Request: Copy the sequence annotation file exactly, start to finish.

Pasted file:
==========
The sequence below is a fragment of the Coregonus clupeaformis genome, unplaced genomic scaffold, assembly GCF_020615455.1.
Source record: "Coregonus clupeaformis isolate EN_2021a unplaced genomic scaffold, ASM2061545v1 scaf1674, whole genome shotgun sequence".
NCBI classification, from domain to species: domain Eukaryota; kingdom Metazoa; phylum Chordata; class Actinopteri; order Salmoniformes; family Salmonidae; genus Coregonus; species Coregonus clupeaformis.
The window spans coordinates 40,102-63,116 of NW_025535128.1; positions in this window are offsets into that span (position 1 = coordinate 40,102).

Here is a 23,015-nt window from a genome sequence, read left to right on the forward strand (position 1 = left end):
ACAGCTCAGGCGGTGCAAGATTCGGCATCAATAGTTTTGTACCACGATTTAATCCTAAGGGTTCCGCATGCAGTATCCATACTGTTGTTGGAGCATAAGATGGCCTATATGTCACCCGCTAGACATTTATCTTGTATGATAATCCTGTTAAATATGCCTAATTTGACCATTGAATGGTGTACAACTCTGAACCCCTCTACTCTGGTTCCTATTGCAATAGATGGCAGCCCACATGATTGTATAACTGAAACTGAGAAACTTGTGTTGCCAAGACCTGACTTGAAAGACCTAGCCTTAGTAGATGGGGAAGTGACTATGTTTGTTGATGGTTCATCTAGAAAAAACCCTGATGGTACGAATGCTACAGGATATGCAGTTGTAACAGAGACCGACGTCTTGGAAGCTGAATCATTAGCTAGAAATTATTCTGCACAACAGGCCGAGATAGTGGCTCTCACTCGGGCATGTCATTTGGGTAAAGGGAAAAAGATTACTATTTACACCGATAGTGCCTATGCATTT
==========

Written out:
The sequence below is a fragment of the Coregonus clupeaformis genome, unplaced genomic scaffold, assembly GCF_020615455.1.
Source record: "Coregonus clupeaformis isolate EN_2021a unplaced genomic scaffold, ASM2061545v1 scaf1674, whole genome shotgun sequence".
NCBI classification, from domain to species: domain Eukaryota; kingdom Metazoa; phylum Chordata; class Actinopteri; order Salmoniformes; family Salmonidae; genus Coregonus; species Coregonus clupeaformis.
The window spans coordinates 40,102-63,116 of NW_025535128.1; positions in this window are offsets into that span (position 1 = coordinate 40,102).

Here is a 23,015-nt window from a genome sequence, read left to right on the forward strand (position 1 = left end):
ACAGCTCAGGCGGTGCAAGATTCGGCATCAATAGTTTTGTACCACGATTTAATCCTAAGGGTTCCGCATGCAGTATCCATACTGTTGTTGGAGCATAAGATGGCCTATATGTCACCCGCTAGACATTTATCTTGTATGATAATCCTGTTAAATATGCCTAATTTGACCATTGAATGGTGTACAACTCTGAACCCCTCTACTCTGGTTCCTATTGCAATAGATGGCAGCCCACATGATTGTATAACTGAAACTGAGAAACTTGTGTTGCCAAGACCTGACTTGAAAGACCTAGCCTTAGTAGATGGGGAAGTGACTATGTTTGTTGATGGTTCATCTAGAAAAAACCCTGATGGTACGAATGCTACAGGATATGCAGTTGTAACAGAGACCGACGTCTTGGAAGCTGAATCATTAGCTAGAAATTATTCTGCACAACAGGCCGAGATAGTGGCTCTCACTCGGGCATGTCATTTGGGTAAAGGGAAAAAGATTACTATTTACACCGATAGTGCCTATGCATTT